Phil Rogers of the Chicago Tribune reports that the Cubs have released left-hander Dontrelle Willis and right-hander Hayden Simpson.
Willis came out of retirement to attempt a comeback this spring, but he had to leave his first appearance on February 25 due to shoulder tightness and didn’t pitch in another Cactus League game. This could be the end of the road for him.
While we ask what could have been with Willis, Simpson never was able to match the hype attached to being the No. 16 overall pick in 2010. It wasn’t all his fault, as the Cubs overdrafted him because they weren’t willing to spend on higher quality talent. While a lengthy bout with mononucleosis didn’t do any favors for his development, Simpson posted an ugly 6.42 ERA over 30 starts and 26 relief appearances with Chicago’s minor league system.
Michael Brenly, the son of former Cubs broadcaster Bob Brenly, was also given his release today. The 26-year-old backstop owns a .251/.306/.334 batting line over five seasons in the minors.
CSN Philly’s Jim Salisbury reports that Phillies outfielder Odubel Herrera was fined an undisclosed amount by manager Pete Mackanin for attempting to steal a base on Saturday against the Diamondbacks despite being given a red light. Herrera, arguably the Phillies’ best base runner, usually has a green light, but Mackanin felt that Herrera stealing and opening up first base would have prompted the D-Backs to intentionally walk Cameron Rupp to get to the pitcher’s spot in the lineup.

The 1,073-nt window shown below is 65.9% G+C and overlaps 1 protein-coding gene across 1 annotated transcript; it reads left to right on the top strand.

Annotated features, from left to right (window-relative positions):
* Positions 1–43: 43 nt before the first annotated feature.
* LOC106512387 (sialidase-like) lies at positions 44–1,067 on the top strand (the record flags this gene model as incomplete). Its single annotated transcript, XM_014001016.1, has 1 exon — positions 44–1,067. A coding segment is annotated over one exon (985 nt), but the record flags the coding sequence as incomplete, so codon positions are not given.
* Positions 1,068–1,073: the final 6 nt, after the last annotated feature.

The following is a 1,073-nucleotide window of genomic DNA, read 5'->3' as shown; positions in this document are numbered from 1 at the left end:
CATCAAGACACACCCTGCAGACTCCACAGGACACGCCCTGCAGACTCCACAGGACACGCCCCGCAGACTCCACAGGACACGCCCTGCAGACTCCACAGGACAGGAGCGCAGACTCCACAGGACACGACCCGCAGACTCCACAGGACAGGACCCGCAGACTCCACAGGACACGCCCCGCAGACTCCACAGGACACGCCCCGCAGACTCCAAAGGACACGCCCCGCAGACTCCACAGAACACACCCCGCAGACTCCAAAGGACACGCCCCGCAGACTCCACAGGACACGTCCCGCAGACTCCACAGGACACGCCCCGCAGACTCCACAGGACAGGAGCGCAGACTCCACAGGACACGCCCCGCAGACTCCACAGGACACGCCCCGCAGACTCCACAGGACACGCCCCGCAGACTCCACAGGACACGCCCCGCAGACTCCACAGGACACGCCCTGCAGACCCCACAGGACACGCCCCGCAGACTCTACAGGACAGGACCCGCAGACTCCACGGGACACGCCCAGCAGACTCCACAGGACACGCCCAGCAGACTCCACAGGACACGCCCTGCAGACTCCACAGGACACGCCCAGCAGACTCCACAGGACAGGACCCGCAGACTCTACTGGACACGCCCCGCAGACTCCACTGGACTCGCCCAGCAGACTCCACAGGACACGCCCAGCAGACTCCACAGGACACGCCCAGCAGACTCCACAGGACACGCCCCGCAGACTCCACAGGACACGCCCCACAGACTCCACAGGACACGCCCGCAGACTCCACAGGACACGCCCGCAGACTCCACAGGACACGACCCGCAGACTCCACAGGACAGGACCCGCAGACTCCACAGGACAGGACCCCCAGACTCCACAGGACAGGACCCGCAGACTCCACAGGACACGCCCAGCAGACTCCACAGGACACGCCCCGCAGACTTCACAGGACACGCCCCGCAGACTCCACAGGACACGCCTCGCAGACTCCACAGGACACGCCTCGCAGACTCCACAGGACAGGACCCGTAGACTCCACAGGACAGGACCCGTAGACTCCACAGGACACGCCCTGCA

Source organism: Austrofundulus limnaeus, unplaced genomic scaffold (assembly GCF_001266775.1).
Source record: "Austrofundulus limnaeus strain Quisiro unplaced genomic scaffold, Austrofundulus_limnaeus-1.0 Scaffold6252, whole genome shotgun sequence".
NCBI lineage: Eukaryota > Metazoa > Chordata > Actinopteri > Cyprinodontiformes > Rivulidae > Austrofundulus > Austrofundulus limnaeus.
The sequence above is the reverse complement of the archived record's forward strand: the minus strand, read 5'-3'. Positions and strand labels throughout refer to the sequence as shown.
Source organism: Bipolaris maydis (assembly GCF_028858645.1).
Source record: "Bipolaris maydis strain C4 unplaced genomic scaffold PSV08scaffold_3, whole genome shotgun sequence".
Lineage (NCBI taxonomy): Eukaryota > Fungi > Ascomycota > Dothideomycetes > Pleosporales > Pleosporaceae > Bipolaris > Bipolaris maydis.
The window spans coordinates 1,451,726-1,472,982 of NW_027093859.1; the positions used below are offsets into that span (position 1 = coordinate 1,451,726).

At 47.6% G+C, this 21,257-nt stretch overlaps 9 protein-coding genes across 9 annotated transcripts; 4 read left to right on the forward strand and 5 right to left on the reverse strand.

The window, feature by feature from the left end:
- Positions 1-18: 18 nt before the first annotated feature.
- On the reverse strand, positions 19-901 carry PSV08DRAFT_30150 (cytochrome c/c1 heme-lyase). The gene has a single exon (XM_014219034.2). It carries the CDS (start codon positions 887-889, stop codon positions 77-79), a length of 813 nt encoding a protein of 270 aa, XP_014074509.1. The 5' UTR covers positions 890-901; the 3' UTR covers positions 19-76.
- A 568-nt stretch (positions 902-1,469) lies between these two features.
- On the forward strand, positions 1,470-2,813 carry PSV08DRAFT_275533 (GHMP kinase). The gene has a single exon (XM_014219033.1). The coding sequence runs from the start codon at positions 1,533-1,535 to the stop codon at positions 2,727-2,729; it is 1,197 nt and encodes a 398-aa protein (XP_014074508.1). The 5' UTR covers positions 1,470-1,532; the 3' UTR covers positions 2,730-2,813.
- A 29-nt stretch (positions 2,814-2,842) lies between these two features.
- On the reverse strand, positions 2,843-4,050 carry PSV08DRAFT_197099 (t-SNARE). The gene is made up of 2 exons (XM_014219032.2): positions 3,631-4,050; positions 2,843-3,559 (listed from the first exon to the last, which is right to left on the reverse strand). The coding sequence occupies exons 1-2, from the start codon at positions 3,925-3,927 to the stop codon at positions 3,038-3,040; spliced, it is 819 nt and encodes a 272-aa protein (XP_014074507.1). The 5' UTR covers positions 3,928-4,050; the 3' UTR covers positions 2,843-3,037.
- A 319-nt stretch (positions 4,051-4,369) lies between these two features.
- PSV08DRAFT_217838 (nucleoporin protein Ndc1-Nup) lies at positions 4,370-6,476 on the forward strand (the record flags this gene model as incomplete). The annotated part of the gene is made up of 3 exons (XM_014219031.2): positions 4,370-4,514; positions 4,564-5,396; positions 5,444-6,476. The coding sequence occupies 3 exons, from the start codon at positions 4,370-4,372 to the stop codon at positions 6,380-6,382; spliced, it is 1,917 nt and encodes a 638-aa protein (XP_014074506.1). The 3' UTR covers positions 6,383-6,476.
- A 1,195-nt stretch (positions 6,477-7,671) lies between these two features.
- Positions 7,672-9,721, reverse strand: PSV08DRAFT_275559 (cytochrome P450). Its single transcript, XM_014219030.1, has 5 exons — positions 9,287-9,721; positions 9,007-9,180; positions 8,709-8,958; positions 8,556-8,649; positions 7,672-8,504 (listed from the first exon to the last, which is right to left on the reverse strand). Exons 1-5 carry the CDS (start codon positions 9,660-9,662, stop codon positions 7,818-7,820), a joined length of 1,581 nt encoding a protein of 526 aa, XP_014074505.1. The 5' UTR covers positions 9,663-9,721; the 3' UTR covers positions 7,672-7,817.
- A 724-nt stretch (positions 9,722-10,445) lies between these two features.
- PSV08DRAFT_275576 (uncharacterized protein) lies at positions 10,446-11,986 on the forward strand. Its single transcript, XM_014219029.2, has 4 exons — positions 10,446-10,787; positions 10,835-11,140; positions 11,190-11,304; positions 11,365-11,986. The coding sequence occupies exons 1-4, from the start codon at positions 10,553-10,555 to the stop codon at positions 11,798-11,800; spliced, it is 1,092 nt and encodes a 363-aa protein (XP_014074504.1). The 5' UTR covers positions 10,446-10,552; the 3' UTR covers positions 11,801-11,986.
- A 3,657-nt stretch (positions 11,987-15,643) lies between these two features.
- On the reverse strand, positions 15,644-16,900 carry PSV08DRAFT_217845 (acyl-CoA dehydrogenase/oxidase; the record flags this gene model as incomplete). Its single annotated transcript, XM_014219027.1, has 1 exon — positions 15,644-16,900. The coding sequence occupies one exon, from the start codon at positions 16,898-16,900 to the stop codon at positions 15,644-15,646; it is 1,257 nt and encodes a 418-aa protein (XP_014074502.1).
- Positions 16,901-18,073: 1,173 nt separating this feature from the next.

The incident occurred in the top of the sixth inning with the Phillies trailing 3-2. Starter Robbie Ray got the first two Phillies out, but Herrera kept the inning alive with a line drive single to right field. Before the second pitch to Rupp, Ray picked off Herrera in a play that was scored 1-3-4.
According to Salisbury, although Mackanin wouldn’t confirm or deny that he fined Herrera, he did say, “Base running matters.”
This is not the first base running blunder Herrera has had this season. Last week, Herrera ran through third base coach Juan Samuel’s stop sign in an attempt to score the game-winning run. And it’s also not the first bit of contention between Mackanin and his players. There was apparently some miscommunication between him and reliever Pat Neshek last week as well.
The Phillies enter play Tuesday night with baseball’s worst record at 24-51. That puts them on pace for a 52-110 season.
Former Mets pitcher Anthony Young died on Tuesday at the age of 51, the team said. Young was diagnosed with an inoperable brain tumor in February.
Young, 51, pitched parts of six seasons in the majors from 1991-96. He began his big league career with the Mets in 1991 and stayed with the team through ’93. He famously failed to win a game between April 24, 1992 and July 24, 1993. During that span of time, he went 0-27. It was a great example, even back then, of the uselessness of won-lost records. Young posted a respectable 4.17 ERA in ’92 and 3.77 in ’93.
Former pitcher Turk Wendell, who was Young’s teammate with the Cubs in 1994-95, called Young “a true gentleman.”